I would be happy to have some perspective on this. The Central Texas Conference, like many if not all Annual Conferences, will be establishing a new way of figuring clergy pensions for 2007. For more information about the new plan in general, please check the General Board of Pensions site.
Here is the way our conference Board of Pensions is proposing we fund it: each church will pay 12% of each clergy’s compensation package, up to the DAC (Denominational Average Compensation), then an additional 5% on the entire compensation.
Thus, some churches will be paying a total of 17% of their clergy compensation towards pension. On the other hand, a church that pays its clergy $150,000 (and we have at least a couple who do) would pay only 9.2% total. For a specific example, the cost to our cabinet-level folk will be 11.3%.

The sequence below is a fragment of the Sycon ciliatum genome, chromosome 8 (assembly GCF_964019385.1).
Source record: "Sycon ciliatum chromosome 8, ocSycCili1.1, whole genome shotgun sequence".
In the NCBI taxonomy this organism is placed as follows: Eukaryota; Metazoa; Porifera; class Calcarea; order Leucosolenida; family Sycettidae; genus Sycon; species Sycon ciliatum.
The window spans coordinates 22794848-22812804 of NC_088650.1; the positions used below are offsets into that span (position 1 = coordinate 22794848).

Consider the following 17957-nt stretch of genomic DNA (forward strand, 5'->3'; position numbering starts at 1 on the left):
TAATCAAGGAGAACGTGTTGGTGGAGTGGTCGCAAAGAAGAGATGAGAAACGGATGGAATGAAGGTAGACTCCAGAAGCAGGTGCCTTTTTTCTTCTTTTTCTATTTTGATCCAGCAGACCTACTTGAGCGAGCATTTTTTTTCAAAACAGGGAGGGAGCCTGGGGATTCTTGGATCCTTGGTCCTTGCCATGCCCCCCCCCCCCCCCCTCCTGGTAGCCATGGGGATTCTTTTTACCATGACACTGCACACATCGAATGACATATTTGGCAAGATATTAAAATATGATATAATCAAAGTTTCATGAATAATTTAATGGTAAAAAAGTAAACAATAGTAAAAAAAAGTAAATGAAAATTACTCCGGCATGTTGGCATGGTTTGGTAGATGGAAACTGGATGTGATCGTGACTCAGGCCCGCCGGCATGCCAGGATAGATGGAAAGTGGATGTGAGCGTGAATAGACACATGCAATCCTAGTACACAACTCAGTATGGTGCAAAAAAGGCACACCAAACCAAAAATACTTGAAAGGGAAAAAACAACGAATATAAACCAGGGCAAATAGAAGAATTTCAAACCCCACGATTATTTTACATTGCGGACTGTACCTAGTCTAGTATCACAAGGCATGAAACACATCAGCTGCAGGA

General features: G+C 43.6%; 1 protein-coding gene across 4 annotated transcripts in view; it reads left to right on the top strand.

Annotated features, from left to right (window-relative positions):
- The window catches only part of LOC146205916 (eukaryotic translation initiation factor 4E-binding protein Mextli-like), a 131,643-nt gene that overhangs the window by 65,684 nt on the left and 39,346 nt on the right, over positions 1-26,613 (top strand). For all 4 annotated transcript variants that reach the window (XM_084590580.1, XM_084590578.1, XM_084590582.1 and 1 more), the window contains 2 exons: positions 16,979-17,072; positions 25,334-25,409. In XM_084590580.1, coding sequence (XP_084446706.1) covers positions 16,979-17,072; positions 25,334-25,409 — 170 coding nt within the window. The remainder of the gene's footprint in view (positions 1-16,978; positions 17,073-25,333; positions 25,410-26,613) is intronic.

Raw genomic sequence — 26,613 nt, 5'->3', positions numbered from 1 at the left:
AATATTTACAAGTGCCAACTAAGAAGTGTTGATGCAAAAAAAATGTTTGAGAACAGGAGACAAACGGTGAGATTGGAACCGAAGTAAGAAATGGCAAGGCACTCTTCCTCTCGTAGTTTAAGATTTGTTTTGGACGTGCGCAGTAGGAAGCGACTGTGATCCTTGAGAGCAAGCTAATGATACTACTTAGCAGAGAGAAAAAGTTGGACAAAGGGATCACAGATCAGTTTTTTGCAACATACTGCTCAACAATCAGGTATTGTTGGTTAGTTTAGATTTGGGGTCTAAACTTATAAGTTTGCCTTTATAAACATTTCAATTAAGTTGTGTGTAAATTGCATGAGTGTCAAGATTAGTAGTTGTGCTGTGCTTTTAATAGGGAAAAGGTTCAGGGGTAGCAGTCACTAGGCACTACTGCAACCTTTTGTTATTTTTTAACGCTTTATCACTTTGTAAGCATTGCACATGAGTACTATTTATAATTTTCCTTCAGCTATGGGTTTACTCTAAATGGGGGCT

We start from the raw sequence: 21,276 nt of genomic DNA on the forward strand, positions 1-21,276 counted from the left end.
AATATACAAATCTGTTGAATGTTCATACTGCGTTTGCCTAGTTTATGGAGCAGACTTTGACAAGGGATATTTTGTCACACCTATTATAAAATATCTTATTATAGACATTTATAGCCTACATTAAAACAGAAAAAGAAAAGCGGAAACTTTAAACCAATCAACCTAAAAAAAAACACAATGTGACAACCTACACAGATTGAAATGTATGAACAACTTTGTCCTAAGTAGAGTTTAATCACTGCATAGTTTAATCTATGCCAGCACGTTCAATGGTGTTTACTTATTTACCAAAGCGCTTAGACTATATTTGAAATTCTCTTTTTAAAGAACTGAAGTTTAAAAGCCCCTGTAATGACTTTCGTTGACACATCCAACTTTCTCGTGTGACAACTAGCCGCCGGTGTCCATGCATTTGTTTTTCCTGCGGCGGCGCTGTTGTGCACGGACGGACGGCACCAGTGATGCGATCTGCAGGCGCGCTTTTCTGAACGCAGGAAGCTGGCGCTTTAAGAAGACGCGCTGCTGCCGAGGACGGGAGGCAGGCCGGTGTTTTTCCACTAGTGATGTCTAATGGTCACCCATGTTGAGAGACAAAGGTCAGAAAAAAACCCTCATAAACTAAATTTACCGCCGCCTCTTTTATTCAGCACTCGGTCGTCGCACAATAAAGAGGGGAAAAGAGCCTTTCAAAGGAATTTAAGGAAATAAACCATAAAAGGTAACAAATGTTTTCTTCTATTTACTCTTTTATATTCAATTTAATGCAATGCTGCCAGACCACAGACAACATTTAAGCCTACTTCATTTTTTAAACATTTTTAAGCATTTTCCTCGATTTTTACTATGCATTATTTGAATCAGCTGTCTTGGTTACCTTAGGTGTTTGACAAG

Sure, in actual dollars the higher paying church is out quite a bit more money. As a percentage of its budget, though, the larger, higher-paying church will be spending far less than the smaller churches.
I ran the numbers provided by the Conference Office, and a flat rate of 14% across the board would adequately fund our conference’s pension. In response to this suggestion, I was told that our largest two churches already pay 10% of the total apportioned budget of the CTC, and that this would be too much to put on them.
I wonder how many of the smaller churches, many of which are declining anyway, will be driven under by this new plan, which shifts more budgetary weight (as a percentage of budget) to them, rather than to the larger churches.